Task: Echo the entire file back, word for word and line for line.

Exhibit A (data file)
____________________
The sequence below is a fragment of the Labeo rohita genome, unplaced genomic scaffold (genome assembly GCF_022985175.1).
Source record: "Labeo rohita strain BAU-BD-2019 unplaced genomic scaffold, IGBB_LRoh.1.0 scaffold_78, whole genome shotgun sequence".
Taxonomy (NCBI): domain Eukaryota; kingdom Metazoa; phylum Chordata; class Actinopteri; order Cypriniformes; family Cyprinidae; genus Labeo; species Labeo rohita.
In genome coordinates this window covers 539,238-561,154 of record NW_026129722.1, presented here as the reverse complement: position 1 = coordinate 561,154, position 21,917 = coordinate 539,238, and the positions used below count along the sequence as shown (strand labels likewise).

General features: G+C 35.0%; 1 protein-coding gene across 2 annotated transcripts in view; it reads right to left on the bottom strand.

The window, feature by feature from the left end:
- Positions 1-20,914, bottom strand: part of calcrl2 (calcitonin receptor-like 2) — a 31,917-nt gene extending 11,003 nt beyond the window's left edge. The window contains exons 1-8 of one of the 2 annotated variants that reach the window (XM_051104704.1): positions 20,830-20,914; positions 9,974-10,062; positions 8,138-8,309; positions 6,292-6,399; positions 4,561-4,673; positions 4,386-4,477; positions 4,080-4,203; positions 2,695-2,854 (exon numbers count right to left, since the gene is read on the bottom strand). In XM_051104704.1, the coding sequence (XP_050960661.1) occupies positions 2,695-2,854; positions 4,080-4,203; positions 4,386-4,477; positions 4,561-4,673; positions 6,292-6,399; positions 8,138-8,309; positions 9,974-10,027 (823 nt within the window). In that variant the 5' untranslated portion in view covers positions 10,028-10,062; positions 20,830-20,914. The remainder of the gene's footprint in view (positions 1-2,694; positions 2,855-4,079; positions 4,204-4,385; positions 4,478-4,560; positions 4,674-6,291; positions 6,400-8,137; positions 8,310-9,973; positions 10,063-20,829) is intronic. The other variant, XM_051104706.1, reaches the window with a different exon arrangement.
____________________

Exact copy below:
The sequence below is a fragment of the Labeo rohita genome, unplaced genomic scaffold (genome assembly GCF_022985175.1).
Source record: "Labeo rohita strain BAU-BD-2019 unplaced genomic scaffold, IGBB_LRoh.1.0 scaffold_78, whole genome shotgun sequence".
Taxonomy (NCBI): domain Eukaryota; kingdom Metazoa; phylum Chordata; class Actinopteri; order Cypriniformes; family Cyprinidae; genus Labeo; species Labeo rohita.
In genome coordinates this window covers 539,238-561,154 of record NW_026129722.1, presented here as the reverse complement: position 1 = coordinate 561,154, position 21,917 = coordinate 539,238, and the positions used below count along the sequence as shown (strand labels likewise).

General features: G+C 35.0%; 1 protein-coding gene across 2 annotated transcripts in view; it reads right to left on the bottom strand.

The window, feature by feature from the left end:
- Positions 1-20,914, bottom strand: part of calcrl2 (calcitonin receptor-like 2) — a 31,917-nt gene extending 11,003 nt beyond the window's left edge. The window contains exons 1-8 of one of the 2 annotated variants that reach the window (XM_051104704.1): positions 20,830-20,914; positions 9,974-10,062; positions 8,138-8,309; positions 6,292-6,399; positions 4,561-4,673; positions 4,386-4,477; positions 4,080-4,203; positions 2,695-2,854 (exon numbers count right to left, since the gene is read on the bottom strand). In XM_051104704.1, the coding sequence (XP_050960661.1) occupies positions 2,695-2,854; positions 4,080-4,203; positions 4,386-4,477; positions 4,561-4,673; positions 6,292-6,399; positions 8,138-8,309; positions 9,974-10,027 (823 nt within the window). In that variant the 5' untranslated portion in view covers positions 10,028-10,062; positions 20,830-20,914. The remainder of the gene's footprint in view (positions 1-2,694; positions 2,855-4,079; positions 4,204-4,385; positions 4,478-4,560; positions 4,674-6,291; positions 6,400-8,137; positions 8,310-9,973; positions 10,063-20,829) is intronic. The other variant, XM_051104706.1, reaches the window with a different exon arrangement.